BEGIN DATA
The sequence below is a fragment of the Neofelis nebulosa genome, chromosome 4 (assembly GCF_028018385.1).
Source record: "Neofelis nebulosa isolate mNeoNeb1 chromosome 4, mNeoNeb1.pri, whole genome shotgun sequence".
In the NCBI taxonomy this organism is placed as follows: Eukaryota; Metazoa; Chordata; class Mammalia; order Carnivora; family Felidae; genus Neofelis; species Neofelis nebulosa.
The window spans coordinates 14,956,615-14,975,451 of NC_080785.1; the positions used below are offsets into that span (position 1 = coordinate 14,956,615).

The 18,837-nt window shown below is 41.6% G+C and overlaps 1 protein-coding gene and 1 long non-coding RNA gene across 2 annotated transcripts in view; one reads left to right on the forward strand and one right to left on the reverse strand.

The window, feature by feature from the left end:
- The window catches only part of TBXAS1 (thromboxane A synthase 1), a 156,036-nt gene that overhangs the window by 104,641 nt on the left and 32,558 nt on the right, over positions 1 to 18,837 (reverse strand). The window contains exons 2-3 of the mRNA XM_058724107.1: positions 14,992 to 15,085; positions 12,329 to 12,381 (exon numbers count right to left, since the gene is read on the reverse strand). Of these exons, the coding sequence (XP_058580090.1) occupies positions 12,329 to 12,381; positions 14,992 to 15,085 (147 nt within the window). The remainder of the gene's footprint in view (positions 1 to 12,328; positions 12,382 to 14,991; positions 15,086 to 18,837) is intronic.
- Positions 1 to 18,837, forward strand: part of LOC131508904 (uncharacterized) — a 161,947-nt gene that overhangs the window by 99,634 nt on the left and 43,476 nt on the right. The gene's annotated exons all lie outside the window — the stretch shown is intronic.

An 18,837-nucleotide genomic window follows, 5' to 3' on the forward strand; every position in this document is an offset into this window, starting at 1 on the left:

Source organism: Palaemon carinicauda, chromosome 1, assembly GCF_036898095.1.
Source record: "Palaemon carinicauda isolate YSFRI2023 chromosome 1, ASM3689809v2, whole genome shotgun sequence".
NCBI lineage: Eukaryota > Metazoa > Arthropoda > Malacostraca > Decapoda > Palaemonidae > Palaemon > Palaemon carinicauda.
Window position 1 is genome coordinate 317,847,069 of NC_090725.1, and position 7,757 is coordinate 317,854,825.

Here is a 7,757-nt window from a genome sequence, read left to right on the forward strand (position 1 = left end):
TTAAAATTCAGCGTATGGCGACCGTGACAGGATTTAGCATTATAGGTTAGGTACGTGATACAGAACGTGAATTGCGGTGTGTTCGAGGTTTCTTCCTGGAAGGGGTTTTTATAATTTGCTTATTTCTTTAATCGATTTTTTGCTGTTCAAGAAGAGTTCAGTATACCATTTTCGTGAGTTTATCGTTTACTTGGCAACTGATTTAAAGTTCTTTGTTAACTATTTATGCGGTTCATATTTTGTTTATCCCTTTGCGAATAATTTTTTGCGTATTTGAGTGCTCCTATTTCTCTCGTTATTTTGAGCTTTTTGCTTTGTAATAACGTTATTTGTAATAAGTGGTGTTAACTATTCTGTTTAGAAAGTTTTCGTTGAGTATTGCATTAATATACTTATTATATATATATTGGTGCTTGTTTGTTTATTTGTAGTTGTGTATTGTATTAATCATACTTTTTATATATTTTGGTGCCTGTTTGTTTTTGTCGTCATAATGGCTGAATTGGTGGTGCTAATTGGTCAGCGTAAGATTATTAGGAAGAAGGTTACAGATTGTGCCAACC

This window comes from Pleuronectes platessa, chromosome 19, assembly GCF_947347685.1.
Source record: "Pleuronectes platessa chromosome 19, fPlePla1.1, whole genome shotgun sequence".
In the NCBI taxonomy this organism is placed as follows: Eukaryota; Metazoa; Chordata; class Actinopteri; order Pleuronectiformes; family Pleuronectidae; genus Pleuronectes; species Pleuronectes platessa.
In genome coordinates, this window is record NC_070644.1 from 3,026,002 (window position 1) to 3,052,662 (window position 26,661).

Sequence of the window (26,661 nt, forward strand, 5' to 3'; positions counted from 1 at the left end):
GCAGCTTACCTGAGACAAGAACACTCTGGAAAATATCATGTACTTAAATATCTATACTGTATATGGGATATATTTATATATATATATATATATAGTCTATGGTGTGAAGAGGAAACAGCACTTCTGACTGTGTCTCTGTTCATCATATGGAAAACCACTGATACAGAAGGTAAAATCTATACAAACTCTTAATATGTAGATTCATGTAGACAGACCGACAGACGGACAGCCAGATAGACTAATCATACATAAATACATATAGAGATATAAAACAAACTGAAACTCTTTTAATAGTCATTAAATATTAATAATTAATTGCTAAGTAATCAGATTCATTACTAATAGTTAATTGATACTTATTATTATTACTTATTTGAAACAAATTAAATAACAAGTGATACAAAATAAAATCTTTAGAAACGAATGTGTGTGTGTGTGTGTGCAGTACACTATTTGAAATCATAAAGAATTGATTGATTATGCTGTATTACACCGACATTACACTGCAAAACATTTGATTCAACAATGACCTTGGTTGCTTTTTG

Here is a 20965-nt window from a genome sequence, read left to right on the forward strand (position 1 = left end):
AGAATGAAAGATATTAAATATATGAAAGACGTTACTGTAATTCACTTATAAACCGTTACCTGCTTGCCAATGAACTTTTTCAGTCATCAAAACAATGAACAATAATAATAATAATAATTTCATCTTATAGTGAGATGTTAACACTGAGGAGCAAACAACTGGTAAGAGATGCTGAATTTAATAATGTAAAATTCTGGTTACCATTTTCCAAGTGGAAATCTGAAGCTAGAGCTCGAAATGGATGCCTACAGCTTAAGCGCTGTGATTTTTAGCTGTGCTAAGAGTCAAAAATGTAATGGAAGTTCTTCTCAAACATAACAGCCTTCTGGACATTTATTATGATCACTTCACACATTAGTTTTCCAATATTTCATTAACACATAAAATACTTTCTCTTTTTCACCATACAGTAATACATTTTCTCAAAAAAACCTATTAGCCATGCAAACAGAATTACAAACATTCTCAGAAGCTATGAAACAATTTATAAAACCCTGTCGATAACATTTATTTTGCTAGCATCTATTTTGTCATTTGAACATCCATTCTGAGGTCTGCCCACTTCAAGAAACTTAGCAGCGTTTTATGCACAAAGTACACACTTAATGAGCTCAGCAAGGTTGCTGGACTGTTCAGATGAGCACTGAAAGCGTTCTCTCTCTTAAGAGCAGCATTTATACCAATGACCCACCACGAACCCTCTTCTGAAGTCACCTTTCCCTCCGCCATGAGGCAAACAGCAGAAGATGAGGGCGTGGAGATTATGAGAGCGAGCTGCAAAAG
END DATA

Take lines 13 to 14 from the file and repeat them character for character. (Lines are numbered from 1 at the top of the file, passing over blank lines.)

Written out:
Window position 1 is genome coordinate 317,847,069 of NC_090725.1, and position 7,757 is coordinate 317,854,825.

Here is a 7,757-nt window from a genome sequence, read left to right on the forward strand (position 1 = left end):